While the current standing among some Republicans has given Democratic operatives hope in what will be a trying midterm election, many admit it is unlikely that the good news will continue into November.

    “Our candidates continue to perform well because they recognize this is an economy where a lot of people are feeling burdened,” said JB Poersch, president of the Democratic Senate Majority PAC. “You have to be able to point to things you are doing to try to make it better. … A lot of Americans are suffering and they want to hear from elected officials and people who want to be elected officials on what they are doing to make it better.”

    Republicans worry about a wasted chance

    Republican leaders remain anxious that some of the party’s current or potential nominees risk erasing the party’s environmental advantages. The GOP failed to find top-tier recruits to challenge some vulnerable Democratic incumbents, and in certain races, candidates boosted by an endorsement from former President Donald Trump in the primary defeated Republicans seen as more viable in a general election.

    “Poor candidate recruitment and some lackluster campaigns will really test whether or not this cycle is foolproof for Republicans,” said a second GOP strategist. “In most other cycles, there’s probably little chance to flip the Senate at this point.”

    And no candidate showcases those fears more than Mehmet Oz, the celebrity doctor and television personality who narrowly won his party’s nomination in May with Trump’s backing but has struggled to impress Republicans both in and out of Pennsylvania ever since.

    “I still think Oz probably wins, but the public and private poll numbers are not encouraging,” said one GOP strategist in Pennsylvania.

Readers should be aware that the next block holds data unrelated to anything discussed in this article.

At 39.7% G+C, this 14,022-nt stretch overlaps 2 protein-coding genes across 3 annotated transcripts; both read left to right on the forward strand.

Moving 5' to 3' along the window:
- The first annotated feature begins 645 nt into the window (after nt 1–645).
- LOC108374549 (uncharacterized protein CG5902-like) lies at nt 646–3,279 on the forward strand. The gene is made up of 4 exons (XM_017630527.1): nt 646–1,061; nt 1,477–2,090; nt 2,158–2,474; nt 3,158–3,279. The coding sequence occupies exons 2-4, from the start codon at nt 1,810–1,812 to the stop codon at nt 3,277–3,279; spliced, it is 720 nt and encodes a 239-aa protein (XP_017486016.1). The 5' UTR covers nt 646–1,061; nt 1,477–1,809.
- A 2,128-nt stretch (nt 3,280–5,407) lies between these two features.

Oz’s struggles have been both financial and rhetorical. The Republican raised a disappointing $3.8 million in the second quarter of the year, while his Democratic opponent, Lt. Gov. John Fetterman, raised $11 million despite spending the past two months off the trail and recovering from a stroke. Oz has contributed $3.2 million to his campaign in the last three months.
    Democratic Senate contenders smash fundraising records as Donald Trump's cash pace slows

    And with Fetterman off the trail, his campaign has ruthlessly attacked the fact that Oz only recently moved to Pennsylvania to run for Senate. When Oz visited two cheesesteak spots in South Philadelphia, Fetterman tweeted that the visit was in line with what all tourists do in the city. The campaign has also released a string of ads showing Fetterman lambasting Oz for his weak ties to Pennsylvania, including one in which the lieutenant governor says Oz “is not one of us.” And they have had fun with his ties to New Jersey, including by releasing a trolling Cameo video from the Jersey Shore star Snookie — real name: Nicole Polizzi — that wished “Mehmet” luck with his decision to move “from New Jersey to Pennsylvania to look for a new job” and assured him that “Jersey will not forget you.”